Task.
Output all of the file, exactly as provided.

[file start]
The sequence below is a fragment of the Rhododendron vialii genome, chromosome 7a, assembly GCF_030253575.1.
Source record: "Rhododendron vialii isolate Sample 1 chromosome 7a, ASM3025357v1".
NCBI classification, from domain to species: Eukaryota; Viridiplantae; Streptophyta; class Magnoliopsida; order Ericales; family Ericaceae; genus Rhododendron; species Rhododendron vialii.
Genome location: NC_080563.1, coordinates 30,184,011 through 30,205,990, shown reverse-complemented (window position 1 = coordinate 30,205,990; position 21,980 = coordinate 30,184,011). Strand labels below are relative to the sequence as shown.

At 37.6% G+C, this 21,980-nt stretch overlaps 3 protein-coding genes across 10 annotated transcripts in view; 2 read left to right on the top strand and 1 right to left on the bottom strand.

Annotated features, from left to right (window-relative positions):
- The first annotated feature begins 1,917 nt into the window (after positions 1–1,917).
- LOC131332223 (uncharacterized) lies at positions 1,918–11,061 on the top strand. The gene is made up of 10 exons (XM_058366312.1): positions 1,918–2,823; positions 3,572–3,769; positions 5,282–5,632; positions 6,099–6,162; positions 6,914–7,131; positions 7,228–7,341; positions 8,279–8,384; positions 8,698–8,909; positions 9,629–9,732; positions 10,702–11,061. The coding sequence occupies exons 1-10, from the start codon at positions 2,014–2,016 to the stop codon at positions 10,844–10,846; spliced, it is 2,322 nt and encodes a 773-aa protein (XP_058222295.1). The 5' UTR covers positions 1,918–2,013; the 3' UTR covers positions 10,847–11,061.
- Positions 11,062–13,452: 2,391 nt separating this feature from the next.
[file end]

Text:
The sequence below is a fragment of the Rhododendron vialii genome, chromosome 7a, assembly GCF_030253575.1.
Source record: "Rhododendron vialii isolate Sample 1 chromosome 7a, ASM3025357v1".
NCBI classification, from domain to species: Eukaryota; Viridiplantae; Streptophyta; class Magnoliopsida; order Ericales; family Ericaceae; genus Rhododendron; species Rhododendron vialii.
Genome location: NC_080563.1, coordinates 30,184,011 through 30,205,990, shown reverse-complemented (window position 1 = coordinate 30,205,990; position 21,980 = coordinate 30,184,011). Strand labels below are relative to the sequence as shown.

At 37.6% G+C, this 21,980-nt stretch overlaps 3 protein-coding genes across 10 annotated transcripts in view; 2 read left to right on the top strand and 1 right to left on the bottom strand.

Annotated features, from left to right (window-relative positions):
- The first annotated feature begins 1,917 nt into the window (after positions 1–1,917).
- LOC131332223 (uncharacterized) lies at positions 1,918–11,061 on the top strand. The gene is made up of 10 exons (XM_058366312.1): positions 1,918–2,823; positions 3,572–3,769; positions 5,282–5,632; positions 6,099–6,162; positions 6,914–7,131; positions 7,228–7,341; positions 8,279–8,384; positions 8,698–8,909; positions 9,629–9,732; positions 10,702–11,061. The coding sequence occupies exons 1-10, from the start codon at positions 2,014–2,016 to the stop codon at positions 10,844–10,846; spliced, it is 2,322 nt and encodes a 773-aa protein (XP_058222295.1). The 5' UTR covers positions 1,918–2,013; the 3' UTR covers positions 10,847–11,061.
- Positions 11,062–13,452: 2,391 nt separating this feature from the next.